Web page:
敘事治療課程

Narrative Therapy

In counseling with children and youth who are suffering mental health problem, Narrative Therapy seeks to be a respectful, non-blaming approach. It centers people as the experts in their own lives. It views problems as separate from people and assumes people have many skills, competencies, beliefs, values, commitments and abilities that will assist them to reduce the influence of problems in their lives.

Michael White and David Epston, the originators of what has become known as Narrative Therapy, questioned locating problems within people, of classifying people and consequently came to elaborate a practice known as “externalizing” (White, 1988, 2007). Externalizing is a practice of objectifying or classifying problems rather than people. Through the externalizing conversation, the narrative therapists are interested in discovering, acknowledging and deconstructing the beliefs, ideas and practices of the broader culture in which lives that are serving to assist the problem and the problem story. The therapists attempt to trace the history of unique outcomes, make them more visible and link them in some way with alternative stories. The alternative stories are usually ‘anti-problem’ and bring forth people’s skills, abilities, competencies and commitments. Sometimes, narrative therapists create processes in which audience members act as witness. These processes are known as definitional ceremonies. These can be powerful rituals in assisting people in the reclamation or redefinition of their identities (Morgan, 2000).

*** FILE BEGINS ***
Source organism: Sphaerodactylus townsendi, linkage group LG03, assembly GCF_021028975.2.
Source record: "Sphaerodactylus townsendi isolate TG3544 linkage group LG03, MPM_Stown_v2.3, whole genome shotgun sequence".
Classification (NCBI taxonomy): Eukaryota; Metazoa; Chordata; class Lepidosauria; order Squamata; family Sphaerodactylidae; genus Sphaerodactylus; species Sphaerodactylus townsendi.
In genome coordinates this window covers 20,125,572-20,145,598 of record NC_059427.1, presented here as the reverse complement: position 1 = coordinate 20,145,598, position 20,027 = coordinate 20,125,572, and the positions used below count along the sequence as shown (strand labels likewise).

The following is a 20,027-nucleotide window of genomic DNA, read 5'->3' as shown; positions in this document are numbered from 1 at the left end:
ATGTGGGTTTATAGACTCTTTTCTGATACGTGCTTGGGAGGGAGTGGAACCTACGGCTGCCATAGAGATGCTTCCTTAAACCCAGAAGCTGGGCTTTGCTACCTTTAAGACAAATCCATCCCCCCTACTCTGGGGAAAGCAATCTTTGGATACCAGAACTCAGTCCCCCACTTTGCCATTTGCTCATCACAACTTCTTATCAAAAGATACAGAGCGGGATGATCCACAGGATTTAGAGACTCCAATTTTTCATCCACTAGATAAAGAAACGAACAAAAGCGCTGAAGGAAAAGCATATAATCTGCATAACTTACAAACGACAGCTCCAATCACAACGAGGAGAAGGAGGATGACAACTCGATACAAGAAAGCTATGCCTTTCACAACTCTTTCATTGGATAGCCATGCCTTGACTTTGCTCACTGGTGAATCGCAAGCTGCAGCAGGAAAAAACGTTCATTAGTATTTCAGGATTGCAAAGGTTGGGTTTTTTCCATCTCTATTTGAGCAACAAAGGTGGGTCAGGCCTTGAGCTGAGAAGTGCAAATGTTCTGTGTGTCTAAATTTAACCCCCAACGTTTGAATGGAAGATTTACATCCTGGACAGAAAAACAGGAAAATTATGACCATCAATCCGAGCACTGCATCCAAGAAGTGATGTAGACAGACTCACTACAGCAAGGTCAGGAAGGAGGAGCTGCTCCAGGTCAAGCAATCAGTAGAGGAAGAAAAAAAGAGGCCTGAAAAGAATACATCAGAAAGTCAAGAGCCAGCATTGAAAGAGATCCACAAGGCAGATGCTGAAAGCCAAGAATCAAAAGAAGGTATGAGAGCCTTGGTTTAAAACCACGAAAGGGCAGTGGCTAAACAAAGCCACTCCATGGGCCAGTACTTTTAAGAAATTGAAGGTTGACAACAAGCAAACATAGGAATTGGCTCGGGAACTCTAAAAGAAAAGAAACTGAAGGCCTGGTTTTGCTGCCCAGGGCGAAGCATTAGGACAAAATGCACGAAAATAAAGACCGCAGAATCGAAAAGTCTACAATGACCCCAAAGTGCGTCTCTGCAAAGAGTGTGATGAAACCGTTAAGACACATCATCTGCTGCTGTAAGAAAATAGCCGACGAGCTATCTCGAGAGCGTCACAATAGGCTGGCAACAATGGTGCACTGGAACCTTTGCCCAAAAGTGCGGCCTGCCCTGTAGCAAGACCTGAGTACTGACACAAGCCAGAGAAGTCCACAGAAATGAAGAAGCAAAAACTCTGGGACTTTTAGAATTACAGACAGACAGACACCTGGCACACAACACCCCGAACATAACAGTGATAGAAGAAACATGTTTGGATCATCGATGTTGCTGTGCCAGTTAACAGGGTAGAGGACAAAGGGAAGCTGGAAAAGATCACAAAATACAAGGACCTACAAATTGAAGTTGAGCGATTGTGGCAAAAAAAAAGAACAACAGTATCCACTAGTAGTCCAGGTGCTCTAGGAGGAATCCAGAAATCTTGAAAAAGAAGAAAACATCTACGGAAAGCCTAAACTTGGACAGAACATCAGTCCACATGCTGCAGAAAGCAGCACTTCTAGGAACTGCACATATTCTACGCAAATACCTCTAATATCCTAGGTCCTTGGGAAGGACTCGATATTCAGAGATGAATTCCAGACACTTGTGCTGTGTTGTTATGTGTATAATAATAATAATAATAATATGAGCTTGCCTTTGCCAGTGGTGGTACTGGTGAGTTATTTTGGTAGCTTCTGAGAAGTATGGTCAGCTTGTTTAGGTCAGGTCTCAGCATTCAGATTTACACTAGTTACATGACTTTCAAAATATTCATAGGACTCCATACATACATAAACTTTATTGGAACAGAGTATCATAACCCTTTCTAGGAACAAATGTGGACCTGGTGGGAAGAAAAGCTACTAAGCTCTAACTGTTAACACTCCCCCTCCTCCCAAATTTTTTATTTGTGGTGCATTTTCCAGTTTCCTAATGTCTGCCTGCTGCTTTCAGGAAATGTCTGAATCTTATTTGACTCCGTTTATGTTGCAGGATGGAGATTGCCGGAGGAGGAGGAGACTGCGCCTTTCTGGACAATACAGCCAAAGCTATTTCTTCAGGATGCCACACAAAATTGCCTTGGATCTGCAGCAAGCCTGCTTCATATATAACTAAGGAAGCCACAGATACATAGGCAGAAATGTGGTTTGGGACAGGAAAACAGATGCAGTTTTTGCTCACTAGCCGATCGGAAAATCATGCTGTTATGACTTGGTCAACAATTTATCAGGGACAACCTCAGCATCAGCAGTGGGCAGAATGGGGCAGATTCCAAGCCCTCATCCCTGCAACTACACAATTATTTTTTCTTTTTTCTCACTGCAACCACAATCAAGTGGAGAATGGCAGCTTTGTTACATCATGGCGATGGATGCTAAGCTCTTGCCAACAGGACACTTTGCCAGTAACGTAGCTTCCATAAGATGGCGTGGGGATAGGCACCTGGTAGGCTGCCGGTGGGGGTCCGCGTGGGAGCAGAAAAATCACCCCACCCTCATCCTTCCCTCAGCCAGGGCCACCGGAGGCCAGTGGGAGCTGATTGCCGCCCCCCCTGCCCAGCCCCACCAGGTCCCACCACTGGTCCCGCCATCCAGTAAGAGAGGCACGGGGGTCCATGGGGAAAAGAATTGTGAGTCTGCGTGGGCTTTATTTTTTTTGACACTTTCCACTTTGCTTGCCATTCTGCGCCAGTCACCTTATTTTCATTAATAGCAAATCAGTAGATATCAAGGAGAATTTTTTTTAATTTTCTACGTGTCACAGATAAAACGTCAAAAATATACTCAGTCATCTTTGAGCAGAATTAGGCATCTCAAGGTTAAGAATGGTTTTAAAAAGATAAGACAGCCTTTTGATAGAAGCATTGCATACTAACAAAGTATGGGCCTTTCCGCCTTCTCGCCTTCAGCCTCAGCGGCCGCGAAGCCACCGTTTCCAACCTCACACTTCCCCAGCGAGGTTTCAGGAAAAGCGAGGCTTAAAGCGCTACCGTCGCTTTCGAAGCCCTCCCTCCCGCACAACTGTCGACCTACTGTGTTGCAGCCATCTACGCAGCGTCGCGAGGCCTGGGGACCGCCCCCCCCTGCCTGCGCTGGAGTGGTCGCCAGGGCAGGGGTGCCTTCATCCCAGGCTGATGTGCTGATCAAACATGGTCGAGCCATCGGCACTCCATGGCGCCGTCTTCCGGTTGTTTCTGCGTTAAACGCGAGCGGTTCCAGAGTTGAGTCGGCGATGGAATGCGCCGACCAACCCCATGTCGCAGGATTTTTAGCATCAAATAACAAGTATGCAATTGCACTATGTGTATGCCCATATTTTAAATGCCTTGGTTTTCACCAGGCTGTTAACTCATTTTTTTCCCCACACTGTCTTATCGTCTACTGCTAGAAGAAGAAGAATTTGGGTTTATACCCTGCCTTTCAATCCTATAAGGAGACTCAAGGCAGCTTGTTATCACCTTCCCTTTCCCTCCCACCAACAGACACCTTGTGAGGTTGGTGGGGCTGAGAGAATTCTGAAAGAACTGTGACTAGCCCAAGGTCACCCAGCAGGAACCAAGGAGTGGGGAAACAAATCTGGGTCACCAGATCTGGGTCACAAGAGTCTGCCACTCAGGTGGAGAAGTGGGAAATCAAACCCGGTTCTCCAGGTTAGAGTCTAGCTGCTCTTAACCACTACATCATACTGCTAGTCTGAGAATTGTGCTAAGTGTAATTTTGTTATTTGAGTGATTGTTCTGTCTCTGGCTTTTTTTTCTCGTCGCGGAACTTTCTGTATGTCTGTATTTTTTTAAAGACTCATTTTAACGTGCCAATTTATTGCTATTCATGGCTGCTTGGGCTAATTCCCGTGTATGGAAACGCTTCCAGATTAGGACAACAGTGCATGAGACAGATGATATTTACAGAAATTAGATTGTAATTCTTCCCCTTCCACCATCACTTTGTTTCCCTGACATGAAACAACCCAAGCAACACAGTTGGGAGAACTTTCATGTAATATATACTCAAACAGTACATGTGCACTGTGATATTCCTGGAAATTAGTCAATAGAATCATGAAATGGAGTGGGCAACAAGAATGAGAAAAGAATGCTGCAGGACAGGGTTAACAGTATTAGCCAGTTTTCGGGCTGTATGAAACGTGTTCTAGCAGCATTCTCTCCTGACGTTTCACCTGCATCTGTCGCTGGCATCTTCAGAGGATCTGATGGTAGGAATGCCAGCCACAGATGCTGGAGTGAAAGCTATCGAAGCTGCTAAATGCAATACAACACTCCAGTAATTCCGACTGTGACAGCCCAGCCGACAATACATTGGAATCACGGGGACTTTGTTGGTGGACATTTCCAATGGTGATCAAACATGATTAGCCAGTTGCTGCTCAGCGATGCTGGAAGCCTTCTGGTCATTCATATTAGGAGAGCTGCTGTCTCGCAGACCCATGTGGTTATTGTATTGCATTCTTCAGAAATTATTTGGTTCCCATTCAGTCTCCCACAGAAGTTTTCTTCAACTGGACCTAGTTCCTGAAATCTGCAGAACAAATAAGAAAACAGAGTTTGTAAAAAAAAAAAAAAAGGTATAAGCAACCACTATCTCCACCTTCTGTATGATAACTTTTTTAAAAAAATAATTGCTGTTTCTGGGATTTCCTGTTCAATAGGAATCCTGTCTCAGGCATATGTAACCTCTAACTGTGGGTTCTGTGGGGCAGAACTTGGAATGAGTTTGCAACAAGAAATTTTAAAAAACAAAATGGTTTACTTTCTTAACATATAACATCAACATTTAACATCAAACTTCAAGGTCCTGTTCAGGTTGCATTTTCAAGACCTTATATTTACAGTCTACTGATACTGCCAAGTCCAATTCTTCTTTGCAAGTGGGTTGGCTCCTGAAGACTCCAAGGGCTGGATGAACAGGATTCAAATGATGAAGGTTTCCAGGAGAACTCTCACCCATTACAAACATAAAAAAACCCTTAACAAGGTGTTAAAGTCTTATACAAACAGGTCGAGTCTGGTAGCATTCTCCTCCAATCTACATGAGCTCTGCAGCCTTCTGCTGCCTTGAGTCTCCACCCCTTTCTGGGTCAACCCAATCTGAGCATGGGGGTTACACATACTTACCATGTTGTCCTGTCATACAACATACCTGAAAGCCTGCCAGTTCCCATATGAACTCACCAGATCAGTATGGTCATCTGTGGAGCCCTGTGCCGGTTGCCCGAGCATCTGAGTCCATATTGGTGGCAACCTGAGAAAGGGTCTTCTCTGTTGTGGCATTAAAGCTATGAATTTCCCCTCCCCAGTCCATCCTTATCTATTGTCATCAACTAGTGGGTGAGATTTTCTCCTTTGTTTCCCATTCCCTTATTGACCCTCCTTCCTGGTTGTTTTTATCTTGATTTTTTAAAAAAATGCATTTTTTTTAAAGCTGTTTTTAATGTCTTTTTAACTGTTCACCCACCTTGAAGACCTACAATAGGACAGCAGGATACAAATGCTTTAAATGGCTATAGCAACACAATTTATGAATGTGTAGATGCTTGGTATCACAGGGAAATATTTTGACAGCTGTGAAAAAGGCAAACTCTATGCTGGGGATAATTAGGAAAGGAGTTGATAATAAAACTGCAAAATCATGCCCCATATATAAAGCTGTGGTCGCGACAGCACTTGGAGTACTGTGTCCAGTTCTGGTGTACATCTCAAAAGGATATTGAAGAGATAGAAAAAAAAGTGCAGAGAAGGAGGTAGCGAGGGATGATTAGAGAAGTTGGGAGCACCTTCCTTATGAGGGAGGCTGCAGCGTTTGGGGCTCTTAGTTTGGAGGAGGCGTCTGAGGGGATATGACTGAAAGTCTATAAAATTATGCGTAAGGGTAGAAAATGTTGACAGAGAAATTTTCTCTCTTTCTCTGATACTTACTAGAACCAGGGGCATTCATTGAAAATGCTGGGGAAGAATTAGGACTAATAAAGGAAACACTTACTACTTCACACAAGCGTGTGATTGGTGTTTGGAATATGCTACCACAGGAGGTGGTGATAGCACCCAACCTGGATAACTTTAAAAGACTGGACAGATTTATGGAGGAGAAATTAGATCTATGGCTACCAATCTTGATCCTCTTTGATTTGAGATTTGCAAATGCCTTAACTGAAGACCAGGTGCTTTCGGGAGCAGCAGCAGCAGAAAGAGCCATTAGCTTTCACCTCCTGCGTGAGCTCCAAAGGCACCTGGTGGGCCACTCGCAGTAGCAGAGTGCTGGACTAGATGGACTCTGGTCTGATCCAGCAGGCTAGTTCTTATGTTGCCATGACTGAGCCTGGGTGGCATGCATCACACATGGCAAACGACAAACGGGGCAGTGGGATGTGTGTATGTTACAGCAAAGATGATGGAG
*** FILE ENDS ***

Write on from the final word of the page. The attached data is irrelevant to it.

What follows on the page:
Introductory Course on Narrative Therapy 2016

Course objectives:

  1. Introduce the knowledges and skills of narrative ideas and thoughts;
  2. Invited the participants in reflecting of self and the effects of dominant culture on people’s lives
  3. Invited the participants to put the narrative ideas into their practice.

Contents:

  • The philosophy of Narrative Therapy.
  • Introduce the idea of post-modernism and post-structuralism
  • Externalization and Re-authoring conversation
  • Re-membering conversation and therapeutic documents
  • Outsider-witness practice and Collective narrative practice

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